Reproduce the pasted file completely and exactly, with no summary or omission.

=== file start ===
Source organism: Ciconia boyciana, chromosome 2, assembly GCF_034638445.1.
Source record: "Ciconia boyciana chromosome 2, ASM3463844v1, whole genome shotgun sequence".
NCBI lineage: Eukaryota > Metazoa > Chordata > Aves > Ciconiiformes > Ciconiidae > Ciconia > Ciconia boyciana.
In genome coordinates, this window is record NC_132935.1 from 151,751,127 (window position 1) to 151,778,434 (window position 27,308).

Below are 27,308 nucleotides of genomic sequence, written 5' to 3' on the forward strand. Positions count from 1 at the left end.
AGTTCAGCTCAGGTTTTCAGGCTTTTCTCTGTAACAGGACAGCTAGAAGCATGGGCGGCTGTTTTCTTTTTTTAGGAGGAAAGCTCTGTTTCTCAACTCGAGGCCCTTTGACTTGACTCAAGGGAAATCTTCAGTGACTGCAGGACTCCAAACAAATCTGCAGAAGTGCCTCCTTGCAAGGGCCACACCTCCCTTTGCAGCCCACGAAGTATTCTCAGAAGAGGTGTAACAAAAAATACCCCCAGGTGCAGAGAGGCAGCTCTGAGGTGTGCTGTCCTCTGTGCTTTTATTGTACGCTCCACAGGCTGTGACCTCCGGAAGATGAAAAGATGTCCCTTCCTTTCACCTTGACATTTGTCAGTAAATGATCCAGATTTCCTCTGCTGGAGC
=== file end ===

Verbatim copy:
Source organism: Ciconia boyciana, chromosome 2, assembly GCF_034638445.1.
Source record: "Ciconia boyciana chromosome 2, ASM3463844v1, whole genome shotgun sequence".
NCBI lineage: Eukaryota > Metazoa > Chordata > Aves > Ciconiiformes > Ciconiidae > Ciconia > Ciconia boyciana.
In genome coordinates, this window is record NC_132935.1 from 151,751,127 (window position 1) to 151,778,434 (window position 27,308).

Below are 27,308 nucleotides of genomic sequence, written 5' to 3' on the forward strand. Positions count from 1 at the left end.
AGTTCAGCTCAGGTTTTCAGGCTTTTCTCTGTAACAGGACAGCTAGAAGCATGGGCGGCTGTTTTCTTTTTTTAGGAGGAAAGCTCTGTTTCTCAACTCGAGGCCCTTTGACTTGACTCAAGGGAAATCTTCAGTGACTGCAGGACTCCAAACAAATCTGCAGAAGTGCCTCCTTGCAAGGGCCACACCTCCCTTTGCAGCCCACGAAGTATTCTCAGAAGAGGTGTAACAAAAAATACCCCCAGGTGCAGAGAGGCAGCTCTGAGGTGTGCTGTCCTCTGTGCTTTTATTGTACGCTCCACAGGCTGTGACCTCCGGAAGATGAAAAGATGTCCCTTCCTTTCACCTTGACATTTGTCAGTAAATGATCCAGATTTCCTCTGCTGGAGC